A lot of life’s big questions are hidden in daily life. They can be in street signs (Danger Ahead), heard in innocent observations by toddlers (“But why?”) or even in a breakfast cereal tagline (They’re always after me Lucky Charms). Even software wants you to grapple with your existence. The Format menu in Apple’s Pages is actually a list of existential choices:

  • Spacing: Are you Single or are Double(d)?
  • Bullets: Yes or no?
  • Alignment: Are you Centered? All-Right, All-Left? Justified?
  • Font: From whence do you draw your ________ (knowledge, strength, love, stress)?

The new year resolution promises a New You. This is the time of year we attempt to change out fates. We make plans. We write lists. 

Answering the call, many are ready to try yet another technique. Enter the bullet journal, folks! 

Coloring In

A bullet journal in essence is a hand-drawn, highly-customizable life planner.I started my bullet journal unceremoniously at the end of November.  A symbolic system exists to use in a bullet journal, but I chose to wing it rather than take 2 minutes to watch a video tutorial.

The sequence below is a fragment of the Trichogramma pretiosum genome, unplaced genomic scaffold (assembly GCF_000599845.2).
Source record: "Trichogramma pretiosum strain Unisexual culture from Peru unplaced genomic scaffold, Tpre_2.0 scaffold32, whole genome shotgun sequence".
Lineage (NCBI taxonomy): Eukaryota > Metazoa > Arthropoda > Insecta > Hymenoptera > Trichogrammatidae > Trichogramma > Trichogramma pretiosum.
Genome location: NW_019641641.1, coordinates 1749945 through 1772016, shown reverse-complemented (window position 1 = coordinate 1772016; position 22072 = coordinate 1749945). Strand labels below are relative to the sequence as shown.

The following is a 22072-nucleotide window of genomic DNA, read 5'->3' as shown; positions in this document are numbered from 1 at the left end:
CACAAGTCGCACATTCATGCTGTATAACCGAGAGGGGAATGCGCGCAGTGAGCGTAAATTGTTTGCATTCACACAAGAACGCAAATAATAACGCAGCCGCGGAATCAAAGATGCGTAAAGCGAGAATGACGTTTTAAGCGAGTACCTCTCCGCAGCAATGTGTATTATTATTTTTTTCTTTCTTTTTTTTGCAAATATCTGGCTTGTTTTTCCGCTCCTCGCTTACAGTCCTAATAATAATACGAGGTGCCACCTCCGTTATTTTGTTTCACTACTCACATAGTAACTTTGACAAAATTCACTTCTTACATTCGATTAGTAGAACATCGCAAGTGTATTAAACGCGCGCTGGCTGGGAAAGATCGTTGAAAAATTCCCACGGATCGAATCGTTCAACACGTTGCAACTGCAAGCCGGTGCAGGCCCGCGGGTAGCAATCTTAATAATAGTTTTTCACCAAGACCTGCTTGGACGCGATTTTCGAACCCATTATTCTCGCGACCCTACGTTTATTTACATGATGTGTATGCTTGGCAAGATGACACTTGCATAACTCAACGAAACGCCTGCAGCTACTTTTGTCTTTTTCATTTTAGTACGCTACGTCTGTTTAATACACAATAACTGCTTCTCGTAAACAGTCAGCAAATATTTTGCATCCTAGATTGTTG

I grabbed blank books from my stash. I wandered over to the Land of Misfit School Supplies (the china cabinet drawer) and took pencils, a 6-inch Scooby Doo ruler and a handful of worn out markers. I dusted off my unused stamps and scrapbooking stuff and dove in to the practice of jounaling bullets.

I stamped a graphic of a Christmassy mailbox on the first page and colored it in. I made a calendar for the week on the next two pages. I wrote down all the upcoming driving (of children to lessons and jobs and things), all appointments, and all fun plans. Each morning when I sat down to actually journal (write thoughts in a diary), I saw my week laid out in my (admittedly grade-school level) designs. Level me up one in organization skill. 

Come to Bujos

It was nice to see the week ahead, but I didn’t yet feel the force of the #bujo. True believers log their entire lives. They track episodes in a free-HBOGO-trial-til-February Westworld binge. They record chapters they read and showers they took and chia seeds they ate.

Those things are not #data. They log them anyway. 

PokémonGO logs my miles (nay, kilometers) as I walked. The Calm app green-circles meditation sessions and noted my “streak” (38 days in a row, currently). Is this not enough logging? I’m no Captain of the Starship Enterprise; my day needn’t be quantified so dearly. I am but a small speck in the universe who leaves a slight smell of shampoo in her wake. I do not leave a trail of data. Anyway, data doesn’t exist until you capture it.

I needn’t capture that much.